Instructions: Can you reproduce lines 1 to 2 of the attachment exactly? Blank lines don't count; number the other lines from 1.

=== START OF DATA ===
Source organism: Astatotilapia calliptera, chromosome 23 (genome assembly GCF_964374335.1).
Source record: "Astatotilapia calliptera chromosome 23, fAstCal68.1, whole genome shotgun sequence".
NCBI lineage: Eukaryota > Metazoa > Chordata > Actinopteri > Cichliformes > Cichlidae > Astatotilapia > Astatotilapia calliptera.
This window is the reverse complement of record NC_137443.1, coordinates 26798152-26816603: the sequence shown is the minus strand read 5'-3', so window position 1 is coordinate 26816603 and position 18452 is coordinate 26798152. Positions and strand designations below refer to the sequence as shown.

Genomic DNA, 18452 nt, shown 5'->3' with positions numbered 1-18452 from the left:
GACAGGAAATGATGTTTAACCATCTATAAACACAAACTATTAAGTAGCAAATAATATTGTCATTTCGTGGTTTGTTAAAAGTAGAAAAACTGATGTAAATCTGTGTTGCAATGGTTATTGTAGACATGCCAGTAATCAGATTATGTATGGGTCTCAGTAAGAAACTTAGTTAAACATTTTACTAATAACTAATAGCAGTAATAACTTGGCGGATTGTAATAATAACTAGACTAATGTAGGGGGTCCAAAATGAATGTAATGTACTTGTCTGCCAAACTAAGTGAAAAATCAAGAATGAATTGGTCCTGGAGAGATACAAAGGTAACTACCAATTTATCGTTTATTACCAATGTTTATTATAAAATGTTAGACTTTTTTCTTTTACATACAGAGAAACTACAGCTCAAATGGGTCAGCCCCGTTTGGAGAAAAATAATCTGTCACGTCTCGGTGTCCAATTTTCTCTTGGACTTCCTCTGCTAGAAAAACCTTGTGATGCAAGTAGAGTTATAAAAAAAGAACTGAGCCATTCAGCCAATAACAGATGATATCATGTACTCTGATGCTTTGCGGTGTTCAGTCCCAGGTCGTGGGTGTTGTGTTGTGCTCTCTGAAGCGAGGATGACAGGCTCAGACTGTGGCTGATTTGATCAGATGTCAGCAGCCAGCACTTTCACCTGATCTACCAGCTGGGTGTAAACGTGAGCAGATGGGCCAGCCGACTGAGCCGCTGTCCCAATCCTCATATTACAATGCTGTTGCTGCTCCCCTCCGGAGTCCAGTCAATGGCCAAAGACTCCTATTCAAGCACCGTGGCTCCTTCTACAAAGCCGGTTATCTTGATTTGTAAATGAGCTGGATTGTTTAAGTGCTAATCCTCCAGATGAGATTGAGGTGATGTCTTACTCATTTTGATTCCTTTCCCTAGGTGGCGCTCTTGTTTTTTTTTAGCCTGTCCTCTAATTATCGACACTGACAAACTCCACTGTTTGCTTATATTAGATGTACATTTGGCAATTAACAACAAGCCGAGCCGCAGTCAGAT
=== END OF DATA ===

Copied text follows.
Source organism: Astatotilapia calliptera, chromosome 23 (genome assembly GCF_964374335.1).
Source record: "Astatotilapia calliptera chromosome 23, fAstCal68.1, whole genome shotgun sequence".